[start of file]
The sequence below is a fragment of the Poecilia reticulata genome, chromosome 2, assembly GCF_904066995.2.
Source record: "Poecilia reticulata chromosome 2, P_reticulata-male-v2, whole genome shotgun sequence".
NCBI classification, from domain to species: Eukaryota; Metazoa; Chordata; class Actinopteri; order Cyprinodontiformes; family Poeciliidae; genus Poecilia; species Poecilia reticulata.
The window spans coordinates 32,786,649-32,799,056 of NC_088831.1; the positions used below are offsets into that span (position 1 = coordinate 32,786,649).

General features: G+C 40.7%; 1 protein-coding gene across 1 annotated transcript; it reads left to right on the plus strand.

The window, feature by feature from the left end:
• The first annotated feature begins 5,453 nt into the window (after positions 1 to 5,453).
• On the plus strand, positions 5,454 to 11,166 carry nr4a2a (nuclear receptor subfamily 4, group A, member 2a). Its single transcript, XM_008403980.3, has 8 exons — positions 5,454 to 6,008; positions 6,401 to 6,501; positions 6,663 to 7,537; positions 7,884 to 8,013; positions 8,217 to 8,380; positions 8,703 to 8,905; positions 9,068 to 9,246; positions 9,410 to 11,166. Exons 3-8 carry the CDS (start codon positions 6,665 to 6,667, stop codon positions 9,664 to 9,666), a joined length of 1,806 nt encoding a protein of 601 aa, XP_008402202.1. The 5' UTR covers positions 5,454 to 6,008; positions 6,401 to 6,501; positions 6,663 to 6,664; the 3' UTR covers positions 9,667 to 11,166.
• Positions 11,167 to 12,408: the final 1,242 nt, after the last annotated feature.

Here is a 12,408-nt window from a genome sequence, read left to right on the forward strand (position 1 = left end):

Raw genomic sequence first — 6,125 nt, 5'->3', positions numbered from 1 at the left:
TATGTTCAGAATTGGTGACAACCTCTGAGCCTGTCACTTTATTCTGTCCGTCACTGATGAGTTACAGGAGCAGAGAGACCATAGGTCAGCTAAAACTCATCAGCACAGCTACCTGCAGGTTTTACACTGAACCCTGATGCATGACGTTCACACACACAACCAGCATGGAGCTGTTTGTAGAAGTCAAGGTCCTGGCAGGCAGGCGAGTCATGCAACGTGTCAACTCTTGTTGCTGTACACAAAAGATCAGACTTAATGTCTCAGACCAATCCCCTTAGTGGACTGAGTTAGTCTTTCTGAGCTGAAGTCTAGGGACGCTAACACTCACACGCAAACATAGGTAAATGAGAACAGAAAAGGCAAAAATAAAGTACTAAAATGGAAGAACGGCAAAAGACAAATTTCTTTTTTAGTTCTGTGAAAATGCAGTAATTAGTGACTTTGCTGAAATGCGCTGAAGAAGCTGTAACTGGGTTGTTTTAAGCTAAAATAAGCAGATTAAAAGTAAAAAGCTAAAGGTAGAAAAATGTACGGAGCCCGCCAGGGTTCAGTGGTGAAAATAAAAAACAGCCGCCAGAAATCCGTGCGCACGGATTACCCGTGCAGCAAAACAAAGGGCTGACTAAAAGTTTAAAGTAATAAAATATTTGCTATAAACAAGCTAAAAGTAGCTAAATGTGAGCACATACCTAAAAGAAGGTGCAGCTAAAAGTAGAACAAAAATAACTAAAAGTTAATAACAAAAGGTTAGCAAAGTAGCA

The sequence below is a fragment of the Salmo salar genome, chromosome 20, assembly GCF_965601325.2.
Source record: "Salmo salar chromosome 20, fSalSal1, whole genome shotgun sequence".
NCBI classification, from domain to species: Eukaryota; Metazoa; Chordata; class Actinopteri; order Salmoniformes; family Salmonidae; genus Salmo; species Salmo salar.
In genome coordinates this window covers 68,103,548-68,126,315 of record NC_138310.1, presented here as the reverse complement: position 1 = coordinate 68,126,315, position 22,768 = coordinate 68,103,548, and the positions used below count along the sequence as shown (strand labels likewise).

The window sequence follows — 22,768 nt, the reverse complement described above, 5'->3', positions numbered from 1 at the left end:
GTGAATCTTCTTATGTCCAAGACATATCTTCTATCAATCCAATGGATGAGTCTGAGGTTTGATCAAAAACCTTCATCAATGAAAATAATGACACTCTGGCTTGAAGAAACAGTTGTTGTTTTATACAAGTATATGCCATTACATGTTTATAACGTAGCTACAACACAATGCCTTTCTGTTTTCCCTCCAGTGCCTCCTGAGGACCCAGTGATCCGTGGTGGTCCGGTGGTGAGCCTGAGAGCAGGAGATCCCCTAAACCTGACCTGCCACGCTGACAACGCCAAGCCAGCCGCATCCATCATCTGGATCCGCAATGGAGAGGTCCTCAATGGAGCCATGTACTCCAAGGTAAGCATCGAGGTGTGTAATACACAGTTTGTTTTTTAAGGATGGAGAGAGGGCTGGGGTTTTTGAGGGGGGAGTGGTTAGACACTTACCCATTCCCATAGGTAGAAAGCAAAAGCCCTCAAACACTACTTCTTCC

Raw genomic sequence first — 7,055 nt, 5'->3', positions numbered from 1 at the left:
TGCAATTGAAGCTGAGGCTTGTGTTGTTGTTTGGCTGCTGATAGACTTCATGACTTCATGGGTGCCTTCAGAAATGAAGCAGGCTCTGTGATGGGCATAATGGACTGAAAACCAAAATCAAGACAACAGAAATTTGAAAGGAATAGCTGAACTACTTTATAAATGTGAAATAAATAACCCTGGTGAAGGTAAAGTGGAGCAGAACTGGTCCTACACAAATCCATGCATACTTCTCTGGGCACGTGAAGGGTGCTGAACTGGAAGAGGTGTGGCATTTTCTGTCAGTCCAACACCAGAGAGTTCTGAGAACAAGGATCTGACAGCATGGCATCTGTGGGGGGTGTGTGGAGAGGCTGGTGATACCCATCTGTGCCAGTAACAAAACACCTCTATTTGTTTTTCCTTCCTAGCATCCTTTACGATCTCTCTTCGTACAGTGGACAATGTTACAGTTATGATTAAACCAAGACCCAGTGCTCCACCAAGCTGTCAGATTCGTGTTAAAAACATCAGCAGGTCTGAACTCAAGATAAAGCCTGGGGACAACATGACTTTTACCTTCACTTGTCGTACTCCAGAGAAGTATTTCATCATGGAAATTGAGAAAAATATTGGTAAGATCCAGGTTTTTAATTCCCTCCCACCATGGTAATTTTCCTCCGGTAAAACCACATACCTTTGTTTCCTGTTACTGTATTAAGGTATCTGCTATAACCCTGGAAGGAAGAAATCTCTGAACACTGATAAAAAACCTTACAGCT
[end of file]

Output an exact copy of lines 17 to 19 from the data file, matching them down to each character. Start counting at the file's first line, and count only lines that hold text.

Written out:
The window sequence follows — 22,768 nt, the reverse complement described above, 5'->3', positions numbered from 1 at the left end:
GTGAATCTTCTTATGTCCAAGACATATCTTCTATCAATCCAATGGATGAGTCTGAGGTTTGATCAAAAACCTTCATCAATGAAAATAATGACACTCTGGCTTGAAGAAACAGTTGTTGTTTTATACAAGTATATGCCATTACATGTTTATAACGTAGCTACAACACAATGCCTTTCTGTTTTCCCTCCAGTGCCTCCTGAGGACCCAGTGATCCGTGGTGGTCCGGTGGTGAGCCTGAGAGCAGGAGATCCCCTAAACCTGACCTGCCACGCTGACAACGCCAAGCCAGCCGCATCCATCATCTGGATCCGCAATGGAGAGGTCCTCAATGGAGCCATGTACTCCAAGGTAAGCATCGAGGTGTGTAATACACAGTTTGTTTTTTAAGGATGGAGAGAGGGCTGGGGTTTTTGAGGGGGGAGTGGTTAGACACTTACCCATTCCCATAGGTAGAAAGCAAAAGCCCTCAAACACTACTTCTTCC

Raw genomic sequence first — 7,055 nt, 5'->3', positions numbered from 1 at the left: